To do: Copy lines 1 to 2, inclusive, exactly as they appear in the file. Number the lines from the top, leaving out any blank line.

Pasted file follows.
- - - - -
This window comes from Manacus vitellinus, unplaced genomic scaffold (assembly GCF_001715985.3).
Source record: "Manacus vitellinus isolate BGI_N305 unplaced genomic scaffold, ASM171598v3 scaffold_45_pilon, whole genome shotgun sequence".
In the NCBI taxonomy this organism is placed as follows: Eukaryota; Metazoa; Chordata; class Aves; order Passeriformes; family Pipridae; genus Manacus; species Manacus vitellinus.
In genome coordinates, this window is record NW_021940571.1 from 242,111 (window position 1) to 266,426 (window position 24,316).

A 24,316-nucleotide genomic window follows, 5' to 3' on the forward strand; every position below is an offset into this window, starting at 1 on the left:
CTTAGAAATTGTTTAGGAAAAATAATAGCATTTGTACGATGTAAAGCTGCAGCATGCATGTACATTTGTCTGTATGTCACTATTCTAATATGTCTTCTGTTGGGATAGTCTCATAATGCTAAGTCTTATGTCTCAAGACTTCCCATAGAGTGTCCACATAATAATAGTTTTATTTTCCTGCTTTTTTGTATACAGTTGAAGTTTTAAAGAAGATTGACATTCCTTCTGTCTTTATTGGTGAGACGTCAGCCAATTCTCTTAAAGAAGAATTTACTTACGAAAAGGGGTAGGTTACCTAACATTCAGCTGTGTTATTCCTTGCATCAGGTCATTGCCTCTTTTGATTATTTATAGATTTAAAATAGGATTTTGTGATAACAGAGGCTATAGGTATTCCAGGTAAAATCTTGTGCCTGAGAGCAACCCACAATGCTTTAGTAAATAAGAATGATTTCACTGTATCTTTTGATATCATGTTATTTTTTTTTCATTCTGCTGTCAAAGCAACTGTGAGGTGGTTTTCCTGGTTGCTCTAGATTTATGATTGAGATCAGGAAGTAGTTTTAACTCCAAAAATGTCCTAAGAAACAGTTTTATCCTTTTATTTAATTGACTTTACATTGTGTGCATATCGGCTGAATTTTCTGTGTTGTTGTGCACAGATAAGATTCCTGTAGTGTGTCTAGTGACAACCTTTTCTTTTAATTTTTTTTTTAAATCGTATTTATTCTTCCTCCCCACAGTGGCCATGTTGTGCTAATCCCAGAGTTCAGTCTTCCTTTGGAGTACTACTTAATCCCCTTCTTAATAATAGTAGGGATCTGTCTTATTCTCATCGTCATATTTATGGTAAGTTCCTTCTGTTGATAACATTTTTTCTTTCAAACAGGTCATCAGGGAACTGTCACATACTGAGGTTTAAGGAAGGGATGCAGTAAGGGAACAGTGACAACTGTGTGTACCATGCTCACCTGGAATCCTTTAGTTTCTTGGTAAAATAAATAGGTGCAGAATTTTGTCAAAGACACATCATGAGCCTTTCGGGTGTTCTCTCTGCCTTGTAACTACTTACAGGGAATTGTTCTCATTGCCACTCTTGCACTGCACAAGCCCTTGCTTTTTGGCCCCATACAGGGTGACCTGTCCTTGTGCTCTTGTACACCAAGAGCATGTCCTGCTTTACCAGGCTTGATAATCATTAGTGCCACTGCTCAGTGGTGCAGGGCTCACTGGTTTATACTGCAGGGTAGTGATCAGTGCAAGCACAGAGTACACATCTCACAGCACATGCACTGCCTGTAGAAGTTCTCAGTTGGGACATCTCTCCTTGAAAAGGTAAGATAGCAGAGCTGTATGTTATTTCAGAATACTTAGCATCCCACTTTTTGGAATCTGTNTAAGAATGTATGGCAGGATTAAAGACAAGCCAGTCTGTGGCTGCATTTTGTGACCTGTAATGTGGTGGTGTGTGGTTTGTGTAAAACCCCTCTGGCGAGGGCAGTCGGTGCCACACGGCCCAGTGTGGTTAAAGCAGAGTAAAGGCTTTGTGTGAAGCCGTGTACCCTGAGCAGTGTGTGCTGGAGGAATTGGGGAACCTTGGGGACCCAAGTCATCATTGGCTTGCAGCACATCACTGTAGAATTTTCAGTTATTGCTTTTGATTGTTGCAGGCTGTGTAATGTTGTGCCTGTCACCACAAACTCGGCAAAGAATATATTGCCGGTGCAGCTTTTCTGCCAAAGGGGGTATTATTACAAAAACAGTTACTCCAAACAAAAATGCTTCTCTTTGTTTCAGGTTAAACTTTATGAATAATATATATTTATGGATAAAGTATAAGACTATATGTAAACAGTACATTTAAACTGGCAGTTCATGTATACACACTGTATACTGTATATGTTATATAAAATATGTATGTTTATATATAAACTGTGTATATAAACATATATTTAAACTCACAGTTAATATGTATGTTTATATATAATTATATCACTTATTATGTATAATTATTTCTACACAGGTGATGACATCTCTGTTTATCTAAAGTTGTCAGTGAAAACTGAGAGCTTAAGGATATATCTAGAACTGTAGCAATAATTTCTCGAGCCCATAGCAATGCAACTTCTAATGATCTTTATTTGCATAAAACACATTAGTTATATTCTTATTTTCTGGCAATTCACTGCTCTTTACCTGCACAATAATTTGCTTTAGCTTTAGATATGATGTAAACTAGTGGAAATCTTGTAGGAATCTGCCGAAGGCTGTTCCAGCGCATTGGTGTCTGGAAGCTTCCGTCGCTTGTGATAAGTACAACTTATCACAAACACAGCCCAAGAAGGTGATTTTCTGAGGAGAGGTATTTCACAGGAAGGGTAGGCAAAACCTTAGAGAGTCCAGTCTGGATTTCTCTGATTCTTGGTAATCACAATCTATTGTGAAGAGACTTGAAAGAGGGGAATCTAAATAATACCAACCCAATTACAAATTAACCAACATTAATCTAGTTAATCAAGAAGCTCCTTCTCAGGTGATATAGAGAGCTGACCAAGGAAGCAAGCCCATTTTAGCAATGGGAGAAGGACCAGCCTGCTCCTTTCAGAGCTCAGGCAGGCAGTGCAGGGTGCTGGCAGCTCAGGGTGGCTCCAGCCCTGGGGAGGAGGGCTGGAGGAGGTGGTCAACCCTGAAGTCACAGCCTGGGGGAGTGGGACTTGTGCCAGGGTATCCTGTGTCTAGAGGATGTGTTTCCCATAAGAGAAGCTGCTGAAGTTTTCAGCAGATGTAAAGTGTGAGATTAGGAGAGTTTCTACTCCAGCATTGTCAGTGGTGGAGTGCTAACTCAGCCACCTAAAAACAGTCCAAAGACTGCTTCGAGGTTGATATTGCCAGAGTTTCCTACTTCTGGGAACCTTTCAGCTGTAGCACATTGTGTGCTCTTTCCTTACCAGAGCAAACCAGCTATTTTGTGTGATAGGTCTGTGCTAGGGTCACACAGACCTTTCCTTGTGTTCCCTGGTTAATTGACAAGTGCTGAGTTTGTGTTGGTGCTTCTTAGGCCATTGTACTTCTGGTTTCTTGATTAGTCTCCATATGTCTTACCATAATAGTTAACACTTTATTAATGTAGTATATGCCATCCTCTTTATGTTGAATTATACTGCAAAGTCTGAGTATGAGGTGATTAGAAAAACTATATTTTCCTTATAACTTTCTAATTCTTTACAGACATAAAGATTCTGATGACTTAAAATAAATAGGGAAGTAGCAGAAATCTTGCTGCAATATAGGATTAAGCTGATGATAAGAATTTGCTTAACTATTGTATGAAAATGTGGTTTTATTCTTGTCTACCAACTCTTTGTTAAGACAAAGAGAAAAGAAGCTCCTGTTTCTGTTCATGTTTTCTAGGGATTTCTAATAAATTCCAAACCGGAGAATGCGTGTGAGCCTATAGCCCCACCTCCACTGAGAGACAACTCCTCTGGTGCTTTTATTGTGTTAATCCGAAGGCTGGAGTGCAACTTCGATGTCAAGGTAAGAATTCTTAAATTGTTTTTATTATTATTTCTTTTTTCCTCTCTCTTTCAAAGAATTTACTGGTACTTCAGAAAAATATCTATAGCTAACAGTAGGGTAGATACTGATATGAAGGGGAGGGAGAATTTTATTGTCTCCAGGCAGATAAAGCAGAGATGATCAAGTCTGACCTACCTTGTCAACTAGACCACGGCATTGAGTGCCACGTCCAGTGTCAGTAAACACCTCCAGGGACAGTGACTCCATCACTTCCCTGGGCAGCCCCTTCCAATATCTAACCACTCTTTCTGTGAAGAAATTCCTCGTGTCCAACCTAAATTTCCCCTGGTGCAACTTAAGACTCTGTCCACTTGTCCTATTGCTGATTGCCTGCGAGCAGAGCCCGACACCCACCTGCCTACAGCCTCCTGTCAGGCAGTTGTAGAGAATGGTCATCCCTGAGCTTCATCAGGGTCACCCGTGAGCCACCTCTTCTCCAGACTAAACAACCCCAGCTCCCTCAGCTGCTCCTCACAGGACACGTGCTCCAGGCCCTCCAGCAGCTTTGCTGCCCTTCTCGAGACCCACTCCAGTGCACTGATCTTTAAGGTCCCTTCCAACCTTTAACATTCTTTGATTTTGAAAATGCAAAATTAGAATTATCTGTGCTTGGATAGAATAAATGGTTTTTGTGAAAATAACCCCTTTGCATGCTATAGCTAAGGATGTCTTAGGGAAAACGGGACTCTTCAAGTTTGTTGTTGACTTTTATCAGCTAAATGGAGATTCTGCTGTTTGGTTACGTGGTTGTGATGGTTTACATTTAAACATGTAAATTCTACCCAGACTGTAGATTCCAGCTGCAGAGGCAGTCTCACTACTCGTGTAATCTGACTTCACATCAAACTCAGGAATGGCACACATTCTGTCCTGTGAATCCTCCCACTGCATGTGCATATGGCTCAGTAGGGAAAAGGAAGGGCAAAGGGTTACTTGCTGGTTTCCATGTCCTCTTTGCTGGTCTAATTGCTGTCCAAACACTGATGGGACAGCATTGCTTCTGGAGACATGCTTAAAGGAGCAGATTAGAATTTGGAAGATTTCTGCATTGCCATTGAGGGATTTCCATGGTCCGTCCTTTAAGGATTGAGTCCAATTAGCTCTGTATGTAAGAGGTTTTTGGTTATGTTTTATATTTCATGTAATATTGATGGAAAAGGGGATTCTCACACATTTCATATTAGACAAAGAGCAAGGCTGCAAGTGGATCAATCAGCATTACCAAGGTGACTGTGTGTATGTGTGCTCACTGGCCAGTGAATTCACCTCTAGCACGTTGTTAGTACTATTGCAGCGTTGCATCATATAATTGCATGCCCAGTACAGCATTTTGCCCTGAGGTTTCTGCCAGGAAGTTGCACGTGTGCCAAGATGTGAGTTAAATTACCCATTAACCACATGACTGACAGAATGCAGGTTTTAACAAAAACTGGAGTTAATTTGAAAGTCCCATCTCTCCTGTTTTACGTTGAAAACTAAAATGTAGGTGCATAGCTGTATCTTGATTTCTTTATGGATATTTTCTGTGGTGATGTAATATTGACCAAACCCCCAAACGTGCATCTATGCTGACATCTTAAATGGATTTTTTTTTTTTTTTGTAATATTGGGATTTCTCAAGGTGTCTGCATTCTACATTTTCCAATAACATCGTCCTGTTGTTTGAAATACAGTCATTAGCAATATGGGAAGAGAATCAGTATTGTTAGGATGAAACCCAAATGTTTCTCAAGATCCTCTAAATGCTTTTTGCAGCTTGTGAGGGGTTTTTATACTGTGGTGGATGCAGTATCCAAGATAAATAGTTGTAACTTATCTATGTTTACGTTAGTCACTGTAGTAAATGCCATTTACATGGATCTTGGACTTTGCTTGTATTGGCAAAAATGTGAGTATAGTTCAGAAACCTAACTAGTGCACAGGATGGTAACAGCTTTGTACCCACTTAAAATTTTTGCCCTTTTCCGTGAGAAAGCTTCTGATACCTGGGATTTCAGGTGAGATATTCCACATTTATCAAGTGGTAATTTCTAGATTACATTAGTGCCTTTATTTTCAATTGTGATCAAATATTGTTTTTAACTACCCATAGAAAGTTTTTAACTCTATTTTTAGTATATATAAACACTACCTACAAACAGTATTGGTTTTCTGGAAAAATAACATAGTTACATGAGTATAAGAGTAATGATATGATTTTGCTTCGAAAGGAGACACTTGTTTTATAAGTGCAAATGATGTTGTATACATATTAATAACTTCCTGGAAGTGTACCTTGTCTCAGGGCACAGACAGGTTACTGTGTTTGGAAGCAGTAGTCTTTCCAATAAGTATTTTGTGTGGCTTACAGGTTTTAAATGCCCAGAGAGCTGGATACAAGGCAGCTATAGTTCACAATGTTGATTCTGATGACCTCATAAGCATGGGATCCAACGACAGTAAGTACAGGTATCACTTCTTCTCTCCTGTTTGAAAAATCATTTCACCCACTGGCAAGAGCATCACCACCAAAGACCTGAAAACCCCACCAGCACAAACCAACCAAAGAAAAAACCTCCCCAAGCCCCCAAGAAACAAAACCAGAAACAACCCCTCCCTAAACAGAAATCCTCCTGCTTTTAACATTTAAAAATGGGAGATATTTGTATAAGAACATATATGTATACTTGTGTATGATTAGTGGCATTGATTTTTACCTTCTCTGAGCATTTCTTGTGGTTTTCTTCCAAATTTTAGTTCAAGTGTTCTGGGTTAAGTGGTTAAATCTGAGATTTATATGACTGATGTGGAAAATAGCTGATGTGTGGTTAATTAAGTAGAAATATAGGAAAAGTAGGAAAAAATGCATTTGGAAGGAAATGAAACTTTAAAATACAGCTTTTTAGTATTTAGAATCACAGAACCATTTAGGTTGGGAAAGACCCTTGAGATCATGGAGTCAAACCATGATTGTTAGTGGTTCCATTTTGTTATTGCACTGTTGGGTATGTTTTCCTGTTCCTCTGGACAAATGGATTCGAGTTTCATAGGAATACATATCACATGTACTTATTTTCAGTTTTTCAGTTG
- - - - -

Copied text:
This window comes from Manacus vitellinus, unplaced genomic scaffold (assembly GCF_001715985.3).
Source record: "Manacus vitellinus isolate BGI_N305 unplaced genomic scaffold, ASM171598v3 scaffold_45_pilon, whole genome shotgun sequence".